WN has a lot of goodwill built up and handles crises fairly well but news agencies are already picking up that WN, along with other airlines, asked for extra time to do the fan blade inspections which the FAA said take 2 hours and less than $200 of labor cost to accomplish. WN says that it doesn’t track the placement of individual fan blades so the ones that might have been defective are now spread across their fleet – meaning inspections will take a long time.
    While it took little time to see the similarity between the WN engine failure in Aug 2016 and this one, many people wonder why it has taken so long for the government to figure out what parts needed further inspection from that accident and order it be done. Given that several airlines were challenging the inspection timelines, the public will gain some justifiable skepticism in the process given that the latest accident might have been prevented if inspections were done on a more aggressive basis.
    Accidents are always sad but this was a particularly brutal death in an era in which social media records every detail and public access to the regulatory process is only increasing.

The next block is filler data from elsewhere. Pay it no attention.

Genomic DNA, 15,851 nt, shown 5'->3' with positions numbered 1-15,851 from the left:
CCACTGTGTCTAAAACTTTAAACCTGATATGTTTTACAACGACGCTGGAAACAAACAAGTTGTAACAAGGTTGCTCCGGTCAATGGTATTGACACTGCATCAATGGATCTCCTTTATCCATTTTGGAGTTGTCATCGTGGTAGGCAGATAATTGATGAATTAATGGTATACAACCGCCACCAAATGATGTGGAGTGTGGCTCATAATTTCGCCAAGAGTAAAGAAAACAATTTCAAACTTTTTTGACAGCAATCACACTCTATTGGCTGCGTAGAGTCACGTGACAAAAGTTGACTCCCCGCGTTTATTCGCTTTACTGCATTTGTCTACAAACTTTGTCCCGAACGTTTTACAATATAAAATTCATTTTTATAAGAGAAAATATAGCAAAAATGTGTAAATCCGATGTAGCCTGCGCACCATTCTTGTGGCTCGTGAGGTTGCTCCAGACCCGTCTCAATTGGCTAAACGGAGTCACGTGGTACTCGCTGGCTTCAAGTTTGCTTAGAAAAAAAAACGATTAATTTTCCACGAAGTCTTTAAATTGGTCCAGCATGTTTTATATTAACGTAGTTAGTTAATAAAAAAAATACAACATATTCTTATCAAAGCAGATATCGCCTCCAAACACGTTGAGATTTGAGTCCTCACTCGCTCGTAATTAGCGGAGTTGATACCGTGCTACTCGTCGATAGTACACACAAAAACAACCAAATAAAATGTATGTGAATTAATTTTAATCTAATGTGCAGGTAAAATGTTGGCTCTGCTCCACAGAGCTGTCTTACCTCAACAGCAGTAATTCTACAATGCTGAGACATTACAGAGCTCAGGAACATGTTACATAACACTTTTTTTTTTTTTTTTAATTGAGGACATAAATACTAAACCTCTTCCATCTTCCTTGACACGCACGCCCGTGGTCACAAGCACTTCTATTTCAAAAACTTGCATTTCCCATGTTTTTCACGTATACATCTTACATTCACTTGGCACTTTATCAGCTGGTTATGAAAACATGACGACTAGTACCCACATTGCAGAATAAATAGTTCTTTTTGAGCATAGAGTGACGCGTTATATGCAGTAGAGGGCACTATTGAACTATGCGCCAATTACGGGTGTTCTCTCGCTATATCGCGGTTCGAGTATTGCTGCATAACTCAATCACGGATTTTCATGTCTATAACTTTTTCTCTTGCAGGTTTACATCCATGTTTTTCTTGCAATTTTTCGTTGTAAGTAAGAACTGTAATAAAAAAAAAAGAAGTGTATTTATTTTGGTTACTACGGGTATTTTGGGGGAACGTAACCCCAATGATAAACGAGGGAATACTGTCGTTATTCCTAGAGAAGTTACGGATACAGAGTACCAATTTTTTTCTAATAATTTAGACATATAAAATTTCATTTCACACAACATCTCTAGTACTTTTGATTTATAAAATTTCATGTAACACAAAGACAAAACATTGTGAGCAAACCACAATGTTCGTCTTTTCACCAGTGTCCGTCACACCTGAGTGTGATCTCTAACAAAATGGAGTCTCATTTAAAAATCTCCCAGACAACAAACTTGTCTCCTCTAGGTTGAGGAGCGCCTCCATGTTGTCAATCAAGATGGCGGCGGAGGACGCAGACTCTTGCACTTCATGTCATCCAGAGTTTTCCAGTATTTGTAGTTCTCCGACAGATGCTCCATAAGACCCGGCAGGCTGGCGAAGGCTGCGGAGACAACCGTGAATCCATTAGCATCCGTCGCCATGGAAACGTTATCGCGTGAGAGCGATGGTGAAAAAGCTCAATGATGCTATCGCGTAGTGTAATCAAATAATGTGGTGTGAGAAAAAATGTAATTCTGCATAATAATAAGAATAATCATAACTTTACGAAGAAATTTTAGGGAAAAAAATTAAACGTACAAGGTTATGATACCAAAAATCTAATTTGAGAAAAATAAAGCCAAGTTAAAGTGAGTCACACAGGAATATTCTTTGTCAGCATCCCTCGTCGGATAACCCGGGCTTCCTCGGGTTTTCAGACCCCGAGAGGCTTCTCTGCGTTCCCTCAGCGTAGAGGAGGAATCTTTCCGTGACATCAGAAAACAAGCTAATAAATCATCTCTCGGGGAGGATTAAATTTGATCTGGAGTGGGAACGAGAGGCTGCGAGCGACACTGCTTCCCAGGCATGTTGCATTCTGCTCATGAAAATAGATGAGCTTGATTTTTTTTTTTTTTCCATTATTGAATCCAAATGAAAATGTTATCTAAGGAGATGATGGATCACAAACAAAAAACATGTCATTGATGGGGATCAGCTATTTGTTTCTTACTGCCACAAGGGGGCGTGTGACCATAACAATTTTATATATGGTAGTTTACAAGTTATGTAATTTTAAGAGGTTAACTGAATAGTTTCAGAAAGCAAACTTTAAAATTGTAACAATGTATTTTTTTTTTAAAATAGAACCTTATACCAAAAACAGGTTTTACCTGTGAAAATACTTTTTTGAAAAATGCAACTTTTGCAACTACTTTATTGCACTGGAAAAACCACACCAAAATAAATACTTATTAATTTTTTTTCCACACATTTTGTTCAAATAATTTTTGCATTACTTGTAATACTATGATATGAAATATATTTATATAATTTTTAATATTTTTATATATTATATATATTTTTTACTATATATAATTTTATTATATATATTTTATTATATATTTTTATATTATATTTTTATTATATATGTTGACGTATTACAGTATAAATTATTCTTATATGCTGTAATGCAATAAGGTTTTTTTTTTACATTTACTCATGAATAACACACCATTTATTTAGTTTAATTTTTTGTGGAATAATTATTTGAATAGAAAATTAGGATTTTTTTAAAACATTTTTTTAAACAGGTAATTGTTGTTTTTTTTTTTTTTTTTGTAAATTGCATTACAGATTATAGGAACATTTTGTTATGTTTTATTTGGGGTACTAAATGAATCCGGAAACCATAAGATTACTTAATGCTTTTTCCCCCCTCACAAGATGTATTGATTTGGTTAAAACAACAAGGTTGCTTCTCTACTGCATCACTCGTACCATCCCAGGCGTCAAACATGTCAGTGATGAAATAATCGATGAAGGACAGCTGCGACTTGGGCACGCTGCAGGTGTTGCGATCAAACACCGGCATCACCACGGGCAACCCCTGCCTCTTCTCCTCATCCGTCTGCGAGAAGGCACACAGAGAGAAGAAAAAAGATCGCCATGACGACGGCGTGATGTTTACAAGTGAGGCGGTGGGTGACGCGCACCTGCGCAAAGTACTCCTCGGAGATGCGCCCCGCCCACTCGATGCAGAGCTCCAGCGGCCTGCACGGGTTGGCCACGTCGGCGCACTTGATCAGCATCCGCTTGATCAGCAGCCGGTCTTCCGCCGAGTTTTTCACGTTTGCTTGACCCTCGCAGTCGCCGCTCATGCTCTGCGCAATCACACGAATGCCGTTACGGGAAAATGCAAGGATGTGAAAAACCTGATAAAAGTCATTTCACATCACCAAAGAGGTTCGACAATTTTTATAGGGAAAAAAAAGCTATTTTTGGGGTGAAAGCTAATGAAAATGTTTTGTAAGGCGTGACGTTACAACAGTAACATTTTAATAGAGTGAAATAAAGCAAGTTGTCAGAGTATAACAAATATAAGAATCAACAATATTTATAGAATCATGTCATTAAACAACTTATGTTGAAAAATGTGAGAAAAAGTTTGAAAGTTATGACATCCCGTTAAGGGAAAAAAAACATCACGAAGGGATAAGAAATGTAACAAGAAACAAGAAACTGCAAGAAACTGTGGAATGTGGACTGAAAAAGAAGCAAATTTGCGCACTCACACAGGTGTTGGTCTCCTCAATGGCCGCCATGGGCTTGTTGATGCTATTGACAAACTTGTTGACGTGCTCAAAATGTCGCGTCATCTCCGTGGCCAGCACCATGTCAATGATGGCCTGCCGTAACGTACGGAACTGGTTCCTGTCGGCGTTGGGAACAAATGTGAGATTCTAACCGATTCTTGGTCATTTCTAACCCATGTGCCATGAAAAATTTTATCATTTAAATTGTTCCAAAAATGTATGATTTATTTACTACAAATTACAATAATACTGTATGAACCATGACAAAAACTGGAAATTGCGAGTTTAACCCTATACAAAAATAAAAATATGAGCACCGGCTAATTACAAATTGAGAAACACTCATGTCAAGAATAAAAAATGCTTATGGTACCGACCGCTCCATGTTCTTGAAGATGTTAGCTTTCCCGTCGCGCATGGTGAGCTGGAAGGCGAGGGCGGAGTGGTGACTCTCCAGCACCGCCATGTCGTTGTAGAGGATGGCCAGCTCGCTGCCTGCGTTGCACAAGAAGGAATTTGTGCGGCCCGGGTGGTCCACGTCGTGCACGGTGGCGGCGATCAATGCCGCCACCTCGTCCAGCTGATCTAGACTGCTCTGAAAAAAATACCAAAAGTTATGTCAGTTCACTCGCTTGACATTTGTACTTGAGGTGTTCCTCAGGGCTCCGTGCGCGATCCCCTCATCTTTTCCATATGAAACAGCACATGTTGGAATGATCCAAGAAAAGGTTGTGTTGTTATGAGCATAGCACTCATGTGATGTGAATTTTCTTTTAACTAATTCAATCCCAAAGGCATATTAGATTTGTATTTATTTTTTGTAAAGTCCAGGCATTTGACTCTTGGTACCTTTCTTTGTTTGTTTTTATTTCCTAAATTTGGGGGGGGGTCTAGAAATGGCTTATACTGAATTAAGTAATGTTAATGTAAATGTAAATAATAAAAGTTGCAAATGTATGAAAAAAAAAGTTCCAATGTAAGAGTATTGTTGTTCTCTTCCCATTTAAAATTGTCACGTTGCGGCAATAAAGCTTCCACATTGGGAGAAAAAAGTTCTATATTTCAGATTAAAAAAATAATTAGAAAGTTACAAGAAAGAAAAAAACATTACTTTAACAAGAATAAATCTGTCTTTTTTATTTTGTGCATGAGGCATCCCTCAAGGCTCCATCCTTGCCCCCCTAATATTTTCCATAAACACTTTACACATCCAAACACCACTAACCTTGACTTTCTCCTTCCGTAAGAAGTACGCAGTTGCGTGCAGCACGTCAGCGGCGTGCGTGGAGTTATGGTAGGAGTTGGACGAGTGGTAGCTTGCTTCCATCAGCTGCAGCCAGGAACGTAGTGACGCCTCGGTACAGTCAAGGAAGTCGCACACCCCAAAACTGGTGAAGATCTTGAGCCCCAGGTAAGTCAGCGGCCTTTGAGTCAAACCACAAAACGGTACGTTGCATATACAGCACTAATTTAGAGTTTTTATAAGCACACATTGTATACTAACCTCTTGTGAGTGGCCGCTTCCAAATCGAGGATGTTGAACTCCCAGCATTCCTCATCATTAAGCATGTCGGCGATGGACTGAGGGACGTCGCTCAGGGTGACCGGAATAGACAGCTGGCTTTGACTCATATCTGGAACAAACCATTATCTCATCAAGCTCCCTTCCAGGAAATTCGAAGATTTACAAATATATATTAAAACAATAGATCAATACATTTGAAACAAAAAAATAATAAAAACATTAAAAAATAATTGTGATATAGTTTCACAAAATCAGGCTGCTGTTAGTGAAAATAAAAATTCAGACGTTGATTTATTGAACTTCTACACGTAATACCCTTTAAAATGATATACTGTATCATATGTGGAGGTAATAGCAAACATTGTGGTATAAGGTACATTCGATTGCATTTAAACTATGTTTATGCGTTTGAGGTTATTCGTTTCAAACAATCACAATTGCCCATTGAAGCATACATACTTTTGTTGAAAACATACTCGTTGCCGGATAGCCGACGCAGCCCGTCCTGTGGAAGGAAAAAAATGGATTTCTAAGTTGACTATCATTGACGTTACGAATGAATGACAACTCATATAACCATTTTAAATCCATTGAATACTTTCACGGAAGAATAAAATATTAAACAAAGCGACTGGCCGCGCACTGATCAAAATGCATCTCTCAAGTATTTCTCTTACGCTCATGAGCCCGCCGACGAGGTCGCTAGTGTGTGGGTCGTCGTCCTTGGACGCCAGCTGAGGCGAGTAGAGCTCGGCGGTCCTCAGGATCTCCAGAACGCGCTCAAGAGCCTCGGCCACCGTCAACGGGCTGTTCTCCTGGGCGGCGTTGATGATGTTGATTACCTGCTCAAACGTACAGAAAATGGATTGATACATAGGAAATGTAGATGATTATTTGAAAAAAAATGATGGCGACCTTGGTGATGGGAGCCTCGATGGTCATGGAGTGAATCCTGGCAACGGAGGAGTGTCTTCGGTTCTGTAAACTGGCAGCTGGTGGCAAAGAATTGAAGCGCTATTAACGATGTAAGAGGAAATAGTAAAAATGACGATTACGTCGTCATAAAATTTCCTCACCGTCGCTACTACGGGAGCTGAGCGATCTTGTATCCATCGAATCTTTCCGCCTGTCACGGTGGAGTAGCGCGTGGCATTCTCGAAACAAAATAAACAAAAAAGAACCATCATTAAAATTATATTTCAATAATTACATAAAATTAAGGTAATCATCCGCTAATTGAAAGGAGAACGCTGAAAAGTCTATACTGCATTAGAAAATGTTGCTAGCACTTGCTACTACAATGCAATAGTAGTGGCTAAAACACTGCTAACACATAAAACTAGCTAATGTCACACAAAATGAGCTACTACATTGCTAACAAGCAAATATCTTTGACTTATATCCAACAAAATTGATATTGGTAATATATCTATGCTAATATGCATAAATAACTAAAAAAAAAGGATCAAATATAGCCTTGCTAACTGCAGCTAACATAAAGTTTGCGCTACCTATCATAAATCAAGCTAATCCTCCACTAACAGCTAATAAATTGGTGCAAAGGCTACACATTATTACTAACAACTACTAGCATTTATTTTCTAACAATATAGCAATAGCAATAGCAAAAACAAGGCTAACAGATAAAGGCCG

1. Well if the FAA or NTSB (whoever is responsible in requiring these inspections) were to ground all airplanes by every airline affected, until the plane has been certified to fly. I bet all the airlines would speed up the inspections, including paying their people overtime to complete them as quickly as possible, to avoid as many cancellations that will occur. There is no answer to having a unsafe plane out there when a death can occur due to something that that can be prevented. It is the Cost of Doing Business in this industry.

  8. On average 100 people in US die in car crashes EVERY DAY. One Hundred.
    But that’s not the News.
    ONE person dies in Airline incident in 10 years – that the news.
    Just the indicator that news even remotely do not represent real situation. They just interested in freak accidents.

    1. Alex,
      the WN accident was indeed a freak accident which does indeed draw attention.

      But airlines have developed a culture of safety so exceptions do get a lot of attention. Airlines train their people very well and have very robust processes which is not necessarily the case with the average American driver.
      The expectation is that airline travel should be safe and it is to a very great extent which is why failures like what happened with WN gain lots of attention. And since it is becoming more and more likely that the accident might have been prevented if fan blade investigations would have started earlier and on a much more aggressive schedule, there is indeed reason for scrutiny.